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article imageOp-Ed: Expensive art or garbage? Both, as NY auction prices show

By Paul Wallis     Nov 10, 2015 in Entertainment
New York City - Art collectors are a strange breed. They spend a fortune on old art, however unnecessary or superseded, and don’t spend a cent on new artists. Apparently loving “Art” means adding a few dollar metrics to the rampant affection.
The New York Times has an interesting, if nauseating, example of the new way of “loving art.” The quiz, “Are You Smarter than a Billionaire?” asks readers to pick the top prices in comparing works of art. The selection, however, is a swamp of inferior stuff from top artists, and the ridiculous modern art, with large numbers attached.
In the related article, the big news is that a Modigliani sold for $170.4 million. It’s a pretty basic picture, a nude, and it’s very much in the line of odalisques, a popular 19th century study of naked or semi-naked models. The only good news is that the guy who bought it is a taxi driver turned billionaire, otherwise it's business as usual in Crap City Art R Us.
There are two Picassos. The one on the left is a very early painting, totally forgettable, almost a doodle. The one on the right harks back to classic painting styles, with some good coloration. Not awful, but hardly Picasso at his most adventurous. The lousy one sold for $67 million, the good one with some actual technique for $12 million.
The pattern repeats, with some damn thing called Orange on Wine by Rothko, a single patch of color, worth $17 million. Who the hell cares about something like that? You could give 17 real human beings decent lives for that sort of money, but no, let’s keep the art racket going so insufferable art cognoscenti can breed a few more art brats.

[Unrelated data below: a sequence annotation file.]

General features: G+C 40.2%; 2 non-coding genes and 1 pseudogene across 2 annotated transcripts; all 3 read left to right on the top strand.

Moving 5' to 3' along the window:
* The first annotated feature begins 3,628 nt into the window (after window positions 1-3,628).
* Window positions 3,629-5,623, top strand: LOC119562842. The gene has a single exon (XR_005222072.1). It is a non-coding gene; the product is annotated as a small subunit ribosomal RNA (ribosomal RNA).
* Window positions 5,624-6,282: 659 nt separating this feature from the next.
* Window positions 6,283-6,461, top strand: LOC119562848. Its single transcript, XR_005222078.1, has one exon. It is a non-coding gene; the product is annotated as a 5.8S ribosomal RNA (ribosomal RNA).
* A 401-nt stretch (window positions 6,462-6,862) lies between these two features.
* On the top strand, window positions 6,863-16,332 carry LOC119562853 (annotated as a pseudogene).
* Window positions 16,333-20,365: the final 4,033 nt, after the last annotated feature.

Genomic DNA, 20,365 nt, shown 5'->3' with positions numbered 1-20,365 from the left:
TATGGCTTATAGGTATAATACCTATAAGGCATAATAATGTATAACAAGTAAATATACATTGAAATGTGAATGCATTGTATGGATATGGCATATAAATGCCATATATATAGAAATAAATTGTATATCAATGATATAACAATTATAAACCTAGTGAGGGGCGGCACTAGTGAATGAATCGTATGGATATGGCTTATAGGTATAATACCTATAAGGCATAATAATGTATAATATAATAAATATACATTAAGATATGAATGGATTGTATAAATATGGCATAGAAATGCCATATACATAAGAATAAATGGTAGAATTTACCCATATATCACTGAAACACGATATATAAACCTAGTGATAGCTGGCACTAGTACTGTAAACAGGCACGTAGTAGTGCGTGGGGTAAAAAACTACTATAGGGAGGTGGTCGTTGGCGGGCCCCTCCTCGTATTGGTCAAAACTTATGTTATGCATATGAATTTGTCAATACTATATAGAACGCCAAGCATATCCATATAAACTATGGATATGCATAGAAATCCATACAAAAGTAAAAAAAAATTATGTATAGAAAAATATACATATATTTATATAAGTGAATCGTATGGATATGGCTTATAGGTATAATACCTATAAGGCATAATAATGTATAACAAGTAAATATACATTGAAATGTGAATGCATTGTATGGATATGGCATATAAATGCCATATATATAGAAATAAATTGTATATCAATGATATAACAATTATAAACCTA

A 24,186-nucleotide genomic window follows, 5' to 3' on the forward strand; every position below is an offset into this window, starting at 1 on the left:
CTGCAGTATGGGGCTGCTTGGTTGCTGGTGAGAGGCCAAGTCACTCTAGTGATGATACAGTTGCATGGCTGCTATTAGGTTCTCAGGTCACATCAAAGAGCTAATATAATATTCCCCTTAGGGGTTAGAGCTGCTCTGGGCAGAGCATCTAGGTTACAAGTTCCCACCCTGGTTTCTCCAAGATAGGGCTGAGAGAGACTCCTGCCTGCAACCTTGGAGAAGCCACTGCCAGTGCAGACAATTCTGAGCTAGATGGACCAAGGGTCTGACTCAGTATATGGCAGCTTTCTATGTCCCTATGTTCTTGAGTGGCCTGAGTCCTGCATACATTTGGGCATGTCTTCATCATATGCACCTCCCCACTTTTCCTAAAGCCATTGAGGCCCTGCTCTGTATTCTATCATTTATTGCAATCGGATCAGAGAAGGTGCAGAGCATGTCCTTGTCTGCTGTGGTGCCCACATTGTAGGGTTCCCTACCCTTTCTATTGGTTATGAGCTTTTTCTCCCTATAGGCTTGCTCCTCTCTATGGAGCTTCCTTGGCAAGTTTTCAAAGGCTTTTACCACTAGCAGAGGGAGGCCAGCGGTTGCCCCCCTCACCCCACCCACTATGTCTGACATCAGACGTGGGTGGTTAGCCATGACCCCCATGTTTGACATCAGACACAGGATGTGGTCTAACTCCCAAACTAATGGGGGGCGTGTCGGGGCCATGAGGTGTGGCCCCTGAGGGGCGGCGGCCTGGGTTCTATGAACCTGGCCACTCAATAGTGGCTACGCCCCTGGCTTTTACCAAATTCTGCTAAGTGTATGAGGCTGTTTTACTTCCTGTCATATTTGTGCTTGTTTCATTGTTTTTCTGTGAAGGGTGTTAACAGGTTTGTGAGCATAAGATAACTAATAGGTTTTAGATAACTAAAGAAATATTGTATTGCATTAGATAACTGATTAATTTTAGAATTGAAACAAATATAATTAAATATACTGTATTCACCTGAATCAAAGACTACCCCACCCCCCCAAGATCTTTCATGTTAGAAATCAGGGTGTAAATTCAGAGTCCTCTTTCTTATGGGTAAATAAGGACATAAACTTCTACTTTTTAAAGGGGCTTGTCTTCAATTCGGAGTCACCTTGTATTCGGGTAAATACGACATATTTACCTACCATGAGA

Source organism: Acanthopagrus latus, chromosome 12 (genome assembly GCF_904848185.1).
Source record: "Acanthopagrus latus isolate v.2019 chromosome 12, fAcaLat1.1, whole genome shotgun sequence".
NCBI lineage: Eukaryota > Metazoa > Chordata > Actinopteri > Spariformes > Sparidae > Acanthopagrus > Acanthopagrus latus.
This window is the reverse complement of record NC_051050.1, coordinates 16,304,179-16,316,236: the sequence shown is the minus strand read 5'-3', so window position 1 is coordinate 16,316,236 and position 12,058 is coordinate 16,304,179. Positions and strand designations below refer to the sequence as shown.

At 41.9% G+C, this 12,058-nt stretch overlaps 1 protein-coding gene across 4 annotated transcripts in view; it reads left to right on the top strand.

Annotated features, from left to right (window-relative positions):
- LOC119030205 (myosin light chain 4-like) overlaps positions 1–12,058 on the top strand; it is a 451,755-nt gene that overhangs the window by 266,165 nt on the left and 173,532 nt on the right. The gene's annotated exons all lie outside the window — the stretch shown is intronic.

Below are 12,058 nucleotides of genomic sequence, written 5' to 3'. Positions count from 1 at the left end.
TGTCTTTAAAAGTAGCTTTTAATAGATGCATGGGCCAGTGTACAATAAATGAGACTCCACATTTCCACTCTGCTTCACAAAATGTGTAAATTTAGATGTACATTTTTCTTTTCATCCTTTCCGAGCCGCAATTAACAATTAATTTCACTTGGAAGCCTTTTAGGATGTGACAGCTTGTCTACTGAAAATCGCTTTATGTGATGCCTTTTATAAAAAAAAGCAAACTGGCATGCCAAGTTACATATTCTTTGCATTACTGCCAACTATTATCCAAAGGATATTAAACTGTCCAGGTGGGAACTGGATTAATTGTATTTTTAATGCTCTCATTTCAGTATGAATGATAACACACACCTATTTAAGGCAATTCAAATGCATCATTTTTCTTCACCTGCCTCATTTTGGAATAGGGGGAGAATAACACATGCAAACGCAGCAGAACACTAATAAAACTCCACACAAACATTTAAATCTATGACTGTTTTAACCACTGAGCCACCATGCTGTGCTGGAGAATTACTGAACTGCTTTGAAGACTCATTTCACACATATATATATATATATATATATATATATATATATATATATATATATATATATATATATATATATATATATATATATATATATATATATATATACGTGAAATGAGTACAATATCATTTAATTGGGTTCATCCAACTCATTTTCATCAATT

The “love of Art” in these cases is a need to maintain asset values. These guys know nothing at all about art, but they know what pays — idiots with a lot of money who recognize famous names. The Modigliani, if done by anyone else, would be virtually worthless artistically, without the name. There’s nothing at all original about it. It’s OK, but pedestrian at best.
As pure artistic irritation goes, that quiz is almost unique. It’s a crap festival, artistically, large amounts of largely forgotten eyesores, and almost without exception nothing to do with the best work of those artists. The exceptions are the iconic Lichtensteins, which include the unavoidably famous True Confessions style.
Those two, for those who don’t know, are incarnations of some of the most economic line drawing you’ll ever see. It influenced whole generations of artists, and is revived regularly. It’s efficient line work, it’s simple, it’s highly expressive, and it works well in context with scenes. It’s not what’s generally considered “great art,” but any professional will tell you it’s expert/ virtuoso work at its best, in that genre. It’s copied because it’s a very practical artistic style. It’s actual, working, art.
Art? What art?